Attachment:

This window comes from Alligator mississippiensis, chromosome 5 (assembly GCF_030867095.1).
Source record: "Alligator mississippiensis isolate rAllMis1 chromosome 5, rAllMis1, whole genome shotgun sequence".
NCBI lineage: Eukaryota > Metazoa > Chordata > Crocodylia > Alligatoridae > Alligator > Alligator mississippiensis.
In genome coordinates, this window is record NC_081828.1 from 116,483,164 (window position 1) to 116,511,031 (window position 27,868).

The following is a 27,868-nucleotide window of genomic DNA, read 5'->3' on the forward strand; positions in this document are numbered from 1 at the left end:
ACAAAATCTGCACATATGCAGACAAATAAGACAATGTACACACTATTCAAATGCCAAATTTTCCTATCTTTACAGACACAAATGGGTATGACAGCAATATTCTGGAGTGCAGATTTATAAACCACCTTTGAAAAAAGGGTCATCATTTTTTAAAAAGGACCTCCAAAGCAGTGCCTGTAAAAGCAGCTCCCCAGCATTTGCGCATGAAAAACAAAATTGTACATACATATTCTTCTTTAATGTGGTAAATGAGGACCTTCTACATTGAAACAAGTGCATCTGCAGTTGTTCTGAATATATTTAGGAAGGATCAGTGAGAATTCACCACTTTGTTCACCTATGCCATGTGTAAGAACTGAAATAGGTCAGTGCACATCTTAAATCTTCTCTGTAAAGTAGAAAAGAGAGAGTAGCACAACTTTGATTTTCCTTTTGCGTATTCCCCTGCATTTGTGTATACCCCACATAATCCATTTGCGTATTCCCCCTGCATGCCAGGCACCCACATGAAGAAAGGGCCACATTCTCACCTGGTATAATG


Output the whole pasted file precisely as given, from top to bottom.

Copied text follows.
This window comes from Alligator mississippiensis, chromosome 5 (assembly GCF_030867095.1).
Source record: "Alligator mississippiensis isolate rAllMis1 chromosome 5, rAllMis1, whole genome shotgun sequence".
NCBI lineage: Eukaryota > Metazoa > Chordata > Crocodylia > Alligatoridae > Alligator > Alligator mississippiensis.
In genome coordinates, this window is record NC_081828.1 from 116,483,164 (window position 1) to 116,511,031 (window position 27,868).

The following is a 27,868-nucleotide window of genomic DNA, read 5'->3' on the forward strand; positions in this document are numbered from 1 at the left end:
ACAAAATCTGCACATATGCAGACAAATAAGACAATGTACACACTATTCAAATGCCAAATTTTCCTATCTTTACAGACACAAATGGGTATGACAGCAATATTCTGGAGTGCAGATTTATAAACCACCTTTGAAAAAAGGGTCATCATTTTTTAAAAAGGACCTCCAAAGCAGTGCCTGTAAAAGCAGCTCCCCAGCATTTGCGCATGAAAAACAAAATTGTACATACATATTCTTCTTTAATGTGGTAAATGAGGACCTTCTACATTGAAACAAGTGCATCTGCAGTTGTTCTGAATATATTTAGGAAGGATCAGTGAGAATTCACCACTTTGTTCACCTATGCCATGTGTAAGAACTGAAATAGGTCAGTGCACATCTTAAATCTTCTCTGTAAAGTAGAAAAGAGAGAGTAGCACAACTTTGATTTTCCTTTTGCGTATTCCCCTGCATTTGTGTATACCCCACATAATCCATTTGCGTATTCCCCCTGCATGCCAGGCACCCACATGAAGAAAGGGCCACATTCTCACCTGGTATAATG